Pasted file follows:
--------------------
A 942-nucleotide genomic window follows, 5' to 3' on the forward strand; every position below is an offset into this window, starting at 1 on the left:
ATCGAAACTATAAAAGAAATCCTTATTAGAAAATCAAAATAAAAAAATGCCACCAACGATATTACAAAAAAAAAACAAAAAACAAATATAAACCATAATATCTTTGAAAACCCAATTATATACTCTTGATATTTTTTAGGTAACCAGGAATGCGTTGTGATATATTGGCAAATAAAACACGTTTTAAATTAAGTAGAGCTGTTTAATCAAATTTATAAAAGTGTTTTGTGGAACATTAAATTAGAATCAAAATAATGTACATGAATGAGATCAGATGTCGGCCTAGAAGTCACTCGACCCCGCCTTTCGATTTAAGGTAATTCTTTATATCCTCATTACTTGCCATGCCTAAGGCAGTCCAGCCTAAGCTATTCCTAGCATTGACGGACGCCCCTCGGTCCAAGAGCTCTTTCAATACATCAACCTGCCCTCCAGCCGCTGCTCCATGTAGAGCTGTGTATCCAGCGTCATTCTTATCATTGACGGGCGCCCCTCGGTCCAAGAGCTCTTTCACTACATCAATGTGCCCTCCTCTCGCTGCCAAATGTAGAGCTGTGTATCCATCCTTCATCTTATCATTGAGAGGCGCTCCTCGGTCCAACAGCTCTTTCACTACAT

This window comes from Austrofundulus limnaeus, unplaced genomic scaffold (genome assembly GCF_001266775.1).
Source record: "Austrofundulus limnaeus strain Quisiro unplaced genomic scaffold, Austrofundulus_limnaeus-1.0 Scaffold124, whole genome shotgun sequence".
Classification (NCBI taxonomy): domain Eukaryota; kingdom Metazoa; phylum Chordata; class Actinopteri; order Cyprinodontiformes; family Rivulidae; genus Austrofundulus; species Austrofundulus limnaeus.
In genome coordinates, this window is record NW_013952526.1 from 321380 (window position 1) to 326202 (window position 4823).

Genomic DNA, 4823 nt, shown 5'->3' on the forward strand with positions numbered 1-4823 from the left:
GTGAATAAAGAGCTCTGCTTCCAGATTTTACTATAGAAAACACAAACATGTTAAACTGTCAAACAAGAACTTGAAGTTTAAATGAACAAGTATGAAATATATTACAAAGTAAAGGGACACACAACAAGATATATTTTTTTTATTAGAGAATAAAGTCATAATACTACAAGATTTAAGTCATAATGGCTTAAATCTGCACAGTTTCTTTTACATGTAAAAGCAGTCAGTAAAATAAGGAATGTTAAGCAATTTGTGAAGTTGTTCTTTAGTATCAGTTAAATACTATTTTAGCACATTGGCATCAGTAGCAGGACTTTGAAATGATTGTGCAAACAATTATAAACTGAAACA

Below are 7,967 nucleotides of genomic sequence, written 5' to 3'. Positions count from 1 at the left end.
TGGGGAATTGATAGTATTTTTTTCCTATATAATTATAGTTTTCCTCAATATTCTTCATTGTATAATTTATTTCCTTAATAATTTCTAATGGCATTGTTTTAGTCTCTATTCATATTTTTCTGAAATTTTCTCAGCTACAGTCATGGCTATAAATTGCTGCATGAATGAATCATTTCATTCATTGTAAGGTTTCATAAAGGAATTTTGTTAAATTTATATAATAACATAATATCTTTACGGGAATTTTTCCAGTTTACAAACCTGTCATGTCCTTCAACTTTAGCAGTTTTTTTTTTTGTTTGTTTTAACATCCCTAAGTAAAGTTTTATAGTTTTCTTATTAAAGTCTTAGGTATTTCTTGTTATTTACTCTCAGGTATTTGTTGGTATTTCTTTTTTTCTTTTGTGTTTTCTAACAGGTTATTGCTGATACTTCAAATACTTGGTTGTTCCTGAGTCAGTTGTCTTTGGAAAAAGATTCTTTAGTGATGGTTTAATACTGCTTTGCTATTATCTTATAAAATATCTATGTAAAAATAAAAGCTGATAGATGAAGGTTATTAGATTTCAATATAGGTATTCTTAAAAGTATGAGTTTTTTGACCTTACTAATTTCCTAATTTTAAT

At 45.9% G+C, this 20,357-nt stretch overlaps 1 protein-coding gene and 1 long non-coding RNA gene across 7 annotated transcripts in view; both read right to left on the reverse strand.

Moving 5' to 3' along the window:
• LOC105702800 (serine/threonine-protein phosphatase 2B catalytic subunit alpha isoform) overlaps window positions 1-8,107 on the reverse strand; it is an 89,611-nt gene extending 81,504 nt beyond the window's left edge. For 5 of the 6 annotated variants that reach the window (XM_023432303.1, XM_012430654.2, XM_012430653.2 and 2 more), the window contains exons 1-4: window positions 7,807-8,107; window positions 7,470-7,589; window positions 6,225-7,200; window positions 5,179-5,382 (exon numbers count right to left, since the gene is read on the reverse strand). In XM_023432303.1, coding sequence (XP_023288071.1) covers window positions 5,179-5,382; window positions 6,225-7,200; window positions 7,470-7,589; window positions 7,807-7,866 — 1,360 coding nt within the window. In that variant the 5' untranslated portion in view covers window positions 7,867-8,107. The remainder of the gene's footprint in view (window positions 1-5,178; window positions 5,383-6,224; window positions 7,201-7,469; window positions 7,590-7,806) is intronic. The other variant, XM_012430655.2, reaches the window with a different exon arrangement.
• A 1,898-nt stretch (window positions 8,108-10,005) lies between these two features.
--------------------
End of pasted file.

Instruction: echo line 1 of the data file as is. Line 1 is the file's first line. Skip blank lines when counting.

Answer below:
A 942-nucleotide genomic window follows, 5' to 3' on the forward strand; every position below is an offset into this window, starting at 1 on the left: